Mason’s start was not nearly so promising. In fact, he was forced to do a stint cleaning toilets before actually becoming a journalist. When he graduated from journalism school at Langara College in 1982, a year after his wife, there was economic turmoil and few jobs to be had. He struggled doing freelance work, mostly for Vancouver Magazine, for two years while working one day a week at the Canadian Press.
But he didn’t go into journalism thinking about the money. Like many others his age, he was a child of the Watergate era in the early 1970s, thinking of journalism as “the great equalizer, in terms of power.
“You know you’re still young, and you’re optimistic and you don’t really get down about things,” he says. “But there were days, sitting in my apartment, opening another rejection letter . . . and there’s seemingly no opening on the horizon in terms of the economy turning around, and you just think ‘Oh God, when am I going to get a break?’ That’s what I was looking for, was a break,” says Mason, dipping a piece of artisan bread into his mulligatawny soup.
“And, you know, eventually I got one.”
He spent several years struggling while his wife’s career took off, and says he was just “meat and potatoes compared to her” in those days. The break he was looking for did come in 1984 when the Victoria Times Colonist hired him. In an act of support for her husband, Gunn left her career of five years at CP to relocate to Victoria. Gunn said it wasn’t so much a sacrifice for her to leave her career because she wanted to try freelance writing, which, in the end, didn’t pan out as well as she expected.
“It was hard for me at the beginning. I think I had misconceptions about freelancing and I never realized how difficult it was to go from having a steady income to just bits and pieces here and there. [It] was very difficult.”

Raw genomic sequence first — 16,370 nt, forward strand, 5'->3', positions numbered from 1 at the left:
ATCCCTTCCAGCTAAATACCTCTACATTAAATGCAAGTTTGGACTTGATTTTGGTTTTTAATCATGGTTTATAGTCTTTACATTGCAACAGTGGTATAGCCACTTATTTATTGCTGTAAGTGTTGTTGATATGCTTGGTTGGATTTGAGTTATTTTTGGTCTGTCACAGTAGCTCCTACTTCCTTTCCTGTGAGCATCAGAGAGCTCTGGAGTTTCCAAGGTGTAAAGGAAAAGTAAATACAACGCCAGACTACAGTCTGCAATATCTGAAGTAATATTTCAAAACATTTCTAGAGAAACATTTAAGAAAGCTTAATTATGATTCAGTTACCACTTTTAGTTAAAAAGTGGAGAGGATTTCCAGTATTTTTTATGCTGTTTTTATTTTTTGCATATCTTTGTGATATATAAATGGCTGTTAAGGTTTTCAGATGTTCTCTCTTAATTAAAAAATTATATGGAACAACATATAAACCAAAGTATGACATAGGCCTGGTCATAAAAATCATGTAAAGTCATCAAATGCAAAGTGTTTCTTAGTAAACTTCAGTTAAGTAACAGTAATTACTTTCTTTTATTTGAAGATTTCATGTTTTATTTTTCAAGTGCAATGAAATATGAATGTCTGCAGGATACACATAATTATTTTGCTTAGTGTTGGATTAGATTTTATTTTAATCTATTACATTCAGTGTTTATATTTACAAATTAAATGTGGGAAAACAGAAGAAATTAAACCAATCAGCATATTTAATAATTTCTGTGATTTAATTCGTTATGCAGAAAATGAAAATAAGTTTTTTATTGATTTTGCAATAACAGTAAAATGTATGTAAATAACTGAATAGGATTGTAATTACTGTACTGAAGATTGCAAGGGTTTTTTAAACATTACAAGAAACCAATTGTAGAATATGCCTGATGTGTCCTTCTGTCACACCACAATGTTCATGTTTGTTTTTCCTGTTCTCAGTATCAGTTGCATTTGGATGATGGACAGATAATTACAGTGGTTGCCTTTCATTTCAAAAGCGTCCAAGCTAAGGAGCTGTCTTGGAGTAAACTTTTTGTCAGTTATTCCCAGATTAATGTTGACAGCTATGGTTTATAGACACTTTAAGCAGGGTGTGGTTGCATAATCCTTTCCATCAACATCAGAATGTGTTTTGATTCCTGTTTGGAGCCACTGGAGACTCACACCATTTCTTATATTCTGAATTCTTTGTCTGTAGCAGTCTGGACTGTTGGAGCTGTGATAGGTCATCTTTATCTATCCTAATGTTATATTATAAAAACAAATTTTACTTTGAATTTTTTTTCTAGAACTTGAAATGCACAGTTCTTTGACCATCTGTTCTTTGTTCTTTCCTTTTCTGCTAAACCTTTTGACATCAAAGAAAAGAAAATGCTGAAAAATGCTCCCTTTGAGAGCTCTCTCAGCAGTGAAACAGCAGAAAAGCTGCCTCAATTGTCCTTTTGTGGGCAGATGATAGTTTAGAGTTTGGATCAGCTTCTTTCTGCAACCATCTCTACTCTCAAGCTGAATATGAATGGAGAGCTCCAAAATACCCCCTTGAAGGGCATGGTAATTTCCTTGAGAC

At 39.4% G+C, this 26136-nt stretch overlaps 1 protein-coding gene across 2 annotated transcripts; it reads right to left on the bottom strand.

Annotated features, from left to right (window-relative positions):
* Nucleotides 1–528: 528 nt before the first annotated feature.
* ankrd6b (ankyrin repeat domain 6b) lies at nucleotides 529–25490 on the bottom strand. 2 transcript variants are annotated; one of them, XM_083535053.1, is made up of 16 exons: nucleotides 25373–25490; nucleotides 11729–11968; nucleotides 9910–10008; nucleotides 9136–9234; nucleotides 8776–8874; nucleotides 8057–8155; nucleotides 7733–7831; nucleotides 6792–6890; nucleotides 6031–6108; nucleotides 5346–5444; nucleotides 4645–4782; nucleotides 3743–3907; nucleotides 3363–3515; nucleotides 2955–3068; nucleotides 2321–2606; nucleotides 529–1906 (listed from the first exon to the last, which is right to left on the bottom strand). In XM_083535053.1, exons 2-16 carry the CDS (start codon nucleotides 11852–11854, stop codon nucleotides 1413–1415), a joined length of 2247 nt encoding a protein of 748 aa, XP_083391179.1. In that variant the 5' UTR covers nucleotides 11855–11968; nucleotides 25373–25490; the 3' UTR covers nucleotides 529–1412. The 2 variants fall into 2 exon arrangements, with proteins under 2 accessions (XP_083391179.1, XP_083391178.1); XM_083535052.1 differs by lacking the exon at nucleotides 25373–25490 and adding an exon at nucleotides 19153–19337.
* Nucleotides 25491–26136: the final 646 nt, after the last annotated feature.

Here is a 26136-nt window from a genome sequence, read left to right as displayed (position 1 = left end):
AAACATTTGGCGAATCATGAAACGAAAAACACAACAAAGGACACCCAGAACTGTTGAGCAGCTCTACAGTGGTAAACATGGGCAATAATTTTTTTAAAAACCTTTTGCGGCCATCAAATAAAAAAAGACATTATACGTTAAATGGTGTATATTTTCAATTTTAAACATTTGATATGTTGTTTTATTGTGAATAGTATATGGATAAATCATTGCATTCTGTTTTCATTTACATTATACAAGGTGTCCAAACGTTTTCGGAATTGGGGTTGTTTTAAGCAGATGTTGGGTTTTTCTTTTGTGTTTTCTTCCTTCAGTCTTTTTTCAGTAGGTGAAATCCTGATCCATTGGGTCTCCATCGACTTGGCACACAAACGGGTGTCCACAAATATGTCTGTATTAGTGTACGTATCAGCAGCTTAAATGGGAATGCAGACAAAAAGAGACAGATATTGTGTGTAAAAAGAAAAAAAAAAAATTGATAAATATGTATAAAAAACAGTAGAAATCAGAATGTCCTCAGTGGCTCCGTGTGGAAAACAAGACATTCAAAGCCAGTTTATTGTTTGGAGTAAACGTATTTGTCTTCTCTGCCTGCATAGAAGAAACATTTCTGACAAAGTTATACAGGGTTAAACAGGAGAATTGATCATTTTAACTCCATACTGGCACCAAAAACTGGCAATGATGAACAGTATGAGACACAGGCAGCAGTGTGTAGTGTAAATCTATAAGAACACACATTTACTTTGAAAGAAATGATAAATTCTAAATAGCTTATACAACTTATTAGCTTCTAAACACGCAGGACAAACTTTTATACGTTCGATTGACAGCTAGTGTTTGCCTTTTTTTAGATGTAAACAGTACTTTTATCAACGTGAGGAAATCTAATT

Mason was at the Times Colonist for two years before he was recruited by the Vancouver Sun to work out of the Victoria bureau, covering provincial politics. He was there for several years and when the opportunity came to move into the paper’s sports department he jumped at it. He now sees a distinct connection between writing about sports and writing about politics. Both involve money and policies and personalities. Both are combative.
Mason is making a point of not getting involved in another recent controversy, involving former Vancouver 2010 Olympics chief John Furlong, whose biography — Patriot Hearts: Inside the Games that Changed the Country — Mason co-wrote. Last winter Furlong was accused in a widely read Georgia Straight story of physically and mentally abusing aboriginal students he taught at an elementary school in Burns Lake more than 40 years ago. The article, written by freelance journalist Laura Robinson, was titled “John Furlong biography omits secret past in Burns Lake,” and contained statements from many of Furlong’s former students.
Mason says Furlong told him nothing about his time in Burns Lake while researching the biography, and is distancing himself from the incident even though he regrets Furlong’s reputation being destroyed by the accusations. “Some of the stuff, I just never would have done it as a journalist,” he says.
Mason’s empathetic nature, and his identification with the ordinary person no doubt helps him feret out information. People open up. Even after talking with him for only a couple of hours, it seems natural to trust this man.
When lunch ends, Mason discreetly slips our server his credit card and we walk out together on the way to his downtown office. In the harsh light of mid-afternoon, the wind blows through his neatly-styled hair, mostly white. He somehow looks smaller than he did before. In an instant, he is that regular guy—one who sometimes struggles and makes mistakes, one just trying to get along, like everyone else. The moment ends, and a sparkle of humour lights up his eyes as he asks me where the kids in journalism school party these days.